In this implementation, the worker thread doesn't wait at all. It executes the job and then cleans up after itself. If you need to get results, you can provide a pointer or reference to a structure in the constructor, and use the functor to populate that structure as part of its implementation. For example, you can send the results of a database commit into the passed constructor, and check this at anytime to see whether it has committed yet. Or, you can pass an entire business object, such as a Purchase Order, into the constructor, and make the functor responsible for populating the values. The thread doesn't care. All it does, is populates and cleans up after itself. If your application needs to wait for something to happen, you can include a signal (event) in the functor, and put the main thread to sleep until the signal is signalled. (sugged?) Again, you are waiting for the functor to complete not the thread. A conceptual difference, but I think a more accurate representation.
The second thing that I had to add was an
onThreadFinish call. In the simple case, this is a no-op, however by deriving from
ThreadPool you can make these do whatever you like. I had to add these because COM needed to be initialized per thread when I was using this for my OLEDB calls.
The queue itself when it reaches the maximum queue length will actually block, which in the case of the example provided will also block the main thread. This has the affect of preventing additional requests, allowing the pool time to catch up.
See my todo list at the bottom, for improvement ideas I have for this
I also used functors because for the OLEDB calls, I really needed transaction integrity. To provide this, the constructor of the functor could perform the
beginTransaction() and the destructor would call
rollback() depending on the private
transactionSuccess flag. This ensured that either commit or rollback was called, regardless of the outcome, and improved exception safety incredibly. After implementing it this way, I realized just how effective functors were, so I ended up using them for the generic solution.
The beauty of this is that the functor contains everything that it needs to execute. Because it can maintain state, you can actually pass parameters in the constructor, and use these parameters to get information about the current functor object, including its state of execution, and the data returned. The best part though, is that by using a functor, you can test the functor itself outside of the multithreaded environment quite easily - allowing easy integration for unit tests.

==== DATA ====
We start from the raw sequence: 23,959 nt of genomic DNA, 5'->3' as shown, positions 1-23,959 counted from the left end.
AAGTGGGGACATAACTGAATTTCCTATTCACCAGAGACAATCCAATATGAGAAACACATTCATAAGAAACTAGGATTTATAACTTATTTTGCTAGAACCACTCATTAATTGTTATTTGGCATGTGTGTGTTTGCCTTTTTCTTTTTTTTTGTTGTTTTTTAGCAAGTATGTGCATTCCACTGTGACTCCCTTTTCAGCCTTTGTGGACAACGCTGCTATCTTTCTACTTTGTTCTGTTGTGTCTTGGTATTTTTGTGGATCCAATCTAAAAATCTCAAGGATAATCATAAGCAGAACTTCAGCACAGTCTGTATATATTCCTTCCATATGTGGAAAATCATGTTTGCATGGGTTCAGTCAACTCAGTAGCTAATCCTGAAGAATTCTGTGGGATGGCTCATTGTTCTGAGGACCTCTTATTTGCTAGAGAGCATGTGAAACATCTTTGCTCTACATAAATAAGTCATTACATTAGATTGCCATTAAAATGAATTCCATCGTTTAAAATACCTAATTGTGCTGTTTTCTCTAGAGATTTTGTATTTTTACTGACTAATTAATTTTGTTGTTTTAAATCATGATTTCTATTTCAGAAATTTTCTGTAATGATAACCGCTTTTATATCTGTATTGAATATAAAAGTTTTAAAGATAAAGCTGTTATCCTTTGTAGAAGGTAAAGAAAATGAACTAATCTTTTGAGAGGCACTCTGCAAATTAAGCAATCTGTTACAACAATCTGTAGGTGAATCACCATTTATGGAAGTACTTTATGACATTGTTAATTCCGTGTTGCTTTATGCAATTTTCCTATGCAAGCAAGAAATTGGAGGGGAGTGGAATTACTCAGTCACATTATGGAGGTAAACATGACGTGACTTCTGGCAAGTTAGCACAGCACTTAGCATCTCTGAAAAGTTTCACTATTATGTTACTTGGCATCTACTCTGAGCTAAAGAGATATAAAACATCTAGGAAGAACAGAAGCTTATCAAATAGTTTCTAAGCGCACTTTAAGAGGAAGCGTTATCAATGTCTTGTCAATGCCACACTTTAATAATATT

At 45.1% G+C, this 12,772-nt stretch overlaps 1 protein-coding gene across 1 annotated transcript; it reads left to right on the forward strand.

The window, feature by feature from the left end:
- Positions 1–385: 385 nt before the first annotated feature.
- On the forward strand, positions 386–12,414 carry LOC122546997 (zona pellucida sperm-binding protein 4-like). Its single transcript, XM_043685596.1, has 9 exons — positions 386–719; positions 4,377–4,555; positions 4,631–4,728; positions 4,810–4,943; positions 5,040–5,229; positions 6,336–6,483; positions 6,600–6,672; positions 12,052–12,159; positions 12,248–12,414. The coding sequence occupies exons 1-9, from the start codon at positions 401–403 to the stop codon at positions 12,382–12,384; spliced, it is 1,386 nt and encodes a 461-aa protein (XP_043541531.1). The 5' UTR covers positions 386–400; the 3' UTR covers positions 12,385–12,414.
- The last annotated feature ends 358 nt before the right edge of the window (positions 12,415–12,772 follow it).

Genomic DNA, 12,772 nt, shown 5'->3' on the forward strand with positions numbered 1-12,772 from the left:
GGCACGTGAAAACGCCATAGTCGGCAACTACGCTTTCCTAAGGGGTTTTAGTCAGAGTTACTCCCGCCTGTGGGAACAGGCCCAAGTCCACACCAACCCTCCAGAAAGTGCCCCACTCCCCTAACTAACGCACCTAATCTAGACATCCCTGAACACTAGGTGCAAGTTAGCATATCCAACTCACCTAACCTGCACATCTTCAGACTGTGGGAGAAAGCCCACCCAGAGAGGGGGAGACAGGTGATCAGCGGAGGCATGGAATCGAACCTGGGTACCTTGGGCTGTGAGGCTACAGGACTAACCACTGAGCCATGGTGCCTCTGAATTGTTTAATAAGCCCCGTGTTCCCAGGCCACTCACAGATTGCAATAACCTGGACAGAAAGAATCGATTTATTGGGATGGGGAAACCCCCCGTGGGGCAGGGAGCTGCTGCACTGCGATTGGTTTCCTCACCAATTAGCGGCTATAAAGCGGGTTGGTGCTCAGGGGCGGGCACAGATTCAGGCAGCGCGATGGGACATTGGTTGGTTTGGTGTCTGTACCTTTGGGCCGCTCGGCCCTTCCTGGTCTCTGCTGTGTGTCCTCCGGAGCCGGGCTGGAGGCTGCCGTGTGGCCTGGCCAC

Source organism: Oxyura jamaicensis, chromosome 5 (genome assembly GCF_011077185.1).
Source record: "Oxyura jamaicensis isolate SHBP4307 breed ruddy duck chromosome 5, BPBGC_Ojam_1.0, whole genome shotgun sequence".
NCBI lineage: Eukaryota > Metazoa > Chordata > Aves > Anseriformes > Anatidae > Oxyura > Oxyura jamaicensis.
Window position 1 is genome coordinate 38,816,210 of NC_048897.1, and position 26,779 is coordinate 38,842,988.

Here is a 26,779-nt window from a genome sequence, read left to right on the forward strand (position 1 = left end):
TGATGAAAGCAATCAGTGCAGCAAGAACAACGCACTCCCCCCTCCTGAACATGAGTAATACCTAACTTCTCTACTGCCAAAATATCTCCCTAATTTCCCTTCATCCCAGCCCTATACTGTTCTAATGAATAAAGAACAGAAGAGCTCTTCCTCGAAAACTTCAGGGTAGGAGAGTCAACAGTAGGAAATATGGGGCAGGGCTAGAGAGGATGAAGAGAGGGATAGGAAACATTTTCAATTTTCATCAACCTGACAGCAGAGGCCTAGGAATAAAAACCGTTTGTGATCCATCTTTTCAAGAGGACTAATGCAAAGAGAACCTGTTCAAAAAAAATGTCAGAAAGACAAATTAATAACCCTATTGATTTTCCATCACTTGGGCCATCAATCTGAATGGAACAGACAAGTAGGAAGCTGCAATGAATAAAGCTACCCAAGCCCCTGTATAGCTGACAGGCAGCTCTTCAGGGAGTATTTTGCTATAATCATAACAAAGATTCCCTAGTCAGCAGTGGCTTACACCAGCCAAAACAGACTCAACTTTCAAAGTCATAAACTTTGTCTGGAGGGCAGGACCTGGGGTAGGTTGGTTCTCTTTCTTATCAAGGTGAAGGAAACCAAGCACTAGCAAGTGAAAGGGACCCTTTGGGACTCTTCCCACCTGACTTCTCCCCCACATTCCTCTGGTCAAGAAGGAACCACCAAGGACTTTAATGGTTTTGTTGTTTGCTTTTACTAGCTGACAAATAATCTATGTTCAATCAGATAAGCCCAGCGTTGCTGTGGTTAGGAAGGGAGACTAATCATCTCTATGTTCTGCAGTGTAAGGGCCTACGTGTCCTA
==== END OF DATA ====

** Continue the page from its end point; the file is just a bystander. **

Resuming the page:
Another benefit of functors is that they can maintain their own environment. In the case of the FastCGI application, I needed to pass the address of the output structure to return the output back to the webserver. I did this passing the environment, including the CGI parameters, the error stream and the output stream into the functor during construction. This meant that the same functor was perfectly thread safe because it was a completely individual object, and yet it had access to the environment that was created - at that time. On execution, it would always write to the correct output stream. This provided thread safety, without the need for mutexes and critical sections etc.
acceptHandler has been declared as throwing no exceptions. This is necessary, because exceptions would potentially disrupt the safety of other threads. If a functor throws an exception, and it's not handled in the functor (This is bad!), the handler will simply swallow the exception, and you will not see it. You should not bank on this functionality though, because it may change. (Not sure how, or why, but if someone comes up with a better method, I'll change it in a flash)
All these are tentative ideas, and not things that I'll implement until I actually need them.
- More debug information - i.e. Thread Information Block etc.
- Thread-pool monitoring
- average queue length
- average response time
QueueFullException to be optionally added instead of just blocking. May do this as a templated policy class (See Modern C++ Design, Andrei Alexandrescu)
- Dynamic addition and deletion of threads.
- Forced shutdown
Special thanks to Taka for reviewing the code for this article.
Changes and edits
- 18/01/2002: Fixed the apostrophe on it because it was bugging me.